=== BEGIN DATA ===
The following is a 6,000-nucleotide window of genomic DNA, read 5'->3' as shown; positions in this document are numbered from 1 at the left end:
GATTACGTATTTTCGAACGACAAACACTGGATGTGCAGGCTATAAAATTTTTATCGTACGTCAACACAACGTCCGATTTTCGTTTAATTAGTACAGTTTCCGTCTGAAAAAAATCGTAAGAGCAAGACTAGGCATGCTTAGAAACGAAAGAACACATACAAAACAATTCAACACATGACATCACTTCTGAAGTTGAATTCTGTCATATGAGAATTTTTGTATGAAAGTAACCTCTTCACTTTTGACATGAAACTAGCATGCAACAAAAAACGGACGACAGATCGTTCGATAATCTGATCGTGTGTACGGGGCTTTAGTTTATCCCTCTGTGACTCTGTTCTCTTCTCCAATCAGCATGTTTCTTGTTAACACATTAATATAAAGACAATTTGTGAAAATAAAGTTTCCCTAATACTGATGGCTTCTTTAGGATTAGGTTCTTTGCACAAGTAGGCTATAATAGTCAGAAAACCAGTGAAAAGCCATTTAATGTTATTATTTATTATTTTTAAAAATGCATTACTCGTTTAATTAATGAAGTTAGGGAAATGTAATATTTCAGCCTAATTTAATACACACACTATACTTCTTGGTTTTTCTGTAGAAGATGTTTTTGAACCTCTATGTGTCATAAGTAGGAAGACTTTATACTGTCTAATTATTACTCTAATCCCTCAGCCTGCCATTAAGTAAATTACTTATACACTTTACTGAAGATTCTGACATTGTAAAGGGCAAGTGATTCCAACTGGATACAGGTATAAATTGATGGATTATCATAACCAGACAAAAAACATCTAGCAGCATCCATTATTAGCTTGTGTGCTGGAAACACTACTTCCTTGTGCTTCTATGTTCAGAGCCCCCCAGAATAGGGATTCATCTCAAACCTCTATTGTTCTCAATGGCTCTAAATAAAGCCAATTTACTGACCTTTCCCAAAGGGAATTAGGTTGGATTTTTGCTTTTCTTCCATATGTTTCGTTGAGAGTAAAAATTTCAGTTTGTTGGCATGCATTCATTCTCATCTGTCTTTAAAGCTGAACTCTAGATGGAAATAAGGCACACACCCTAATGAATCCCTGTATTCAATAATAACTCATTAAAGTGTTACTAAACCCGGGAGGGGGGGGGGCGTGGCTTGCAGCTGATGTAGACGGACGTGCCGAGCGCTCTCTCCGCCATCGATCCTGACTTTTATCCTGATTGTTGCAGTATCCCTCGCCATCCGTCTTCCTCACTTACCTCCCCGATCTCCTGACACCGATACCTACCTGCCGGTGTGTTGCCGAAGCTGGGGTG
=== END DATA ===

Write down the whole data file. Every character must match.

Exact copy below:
The following is a 6,000-nucleotide window of genomic DNA, read 5'->3' as shown; positions in this document are numbered from 1 at the left end:
GATTACGTATTTTCGAACGACAAACACTGGATGTGCAGGCTATAAAATTTTTATCGTACGTCAACACAACGTCCGATTTTCGTTTAATTAGTACAGTTTCCGTCTGAAAAAAATCGTAAGAGCAAGACTAGGCATGCTTAGAAACGAAAGAACACATACAAAACAATTCAACACATGACATCACTTCTGAAGTTGAATTCTGTCATATGAGAATTTTTGTATGAAAGTAACCTCTTCACTTTTGACATGAAACTAGCATGCAACAAAAAACGGACGACAGATCGTTCGATAATCTGATCGTGTGTACGGGGCTTTAGTTTATCCCTCTGTGACTCTGTTCTCTTCTCCAATCAGCATGTTTCTTGTTAACACATTAATATAAAGACAATTTGTGAAAATAAAGTTTCCCTAATACTGATGGCTTCTTTAGGATTAGGTTCTTTGCACAAGTAGGCTATAATAGTCAGAAAACCAGTGAAAAGCCATTTAATGTTATTATTTATTATTTTTAAAAATGCATTACTCGTTTAATTAATGAAGTTAGGGAAATGTAATATTTCAGCCTAATTTAATACACACACTATACTTCTTGGTTTTTCTGTAGAAGATGTTTTTGAACCTCTATGTGTCATAAGTAGGAAGACTTTATACTGTCTAATTATTACTCTAATCCCTCAGCCTGCCATTAAGTAAATTACTTATACACTTTACTGAAGATTCTGACATTGTAAAGGGCAAGTGATTCCAACTGGATACAGGTATAAATTGATGGATTATCATAACCAGACAAAAAACATCTAGCAGCATCCATTATTAGCTTGTGTGCTGGAAACACTACTTCCTTGTGCTTCTATGTTCAGAGCCCCCCAGAATAGGGATTCATCTCAAACCTCTATTGTTCTCAATGGCTCTAAATAAAGCCAATTTACTGACCTTTCCCAAAGGGAATTAGGTTGGATTTTTGCTTTTCTTCCATATGTTTCGTTGAGAGTAAAAATTTCAGTTTGTTGGCATGCATTCATTCTCATCTGTCTTTAAAGCTGAACTCTAGATGGAAATAAGGCACACACCCTAATGAATCCCTGTATTCAATAATAACTCATTAAAGTGTTACTAAACCCGGGAGGGGGGGGGGCGTGGCTTGCAGCTGATGTAGACGGACGTGCCGAGCGCTCTCTCCGCCATCGATCCTGACTTTTATCCTGATTGTTGCAGTATCCCTCGCCATCCGTCTTCCTCACTTACCTCCCCGATCTCCTGACACCGATACCTACCTGCCGGTGTGTTGCCGAAGCTGGGGTG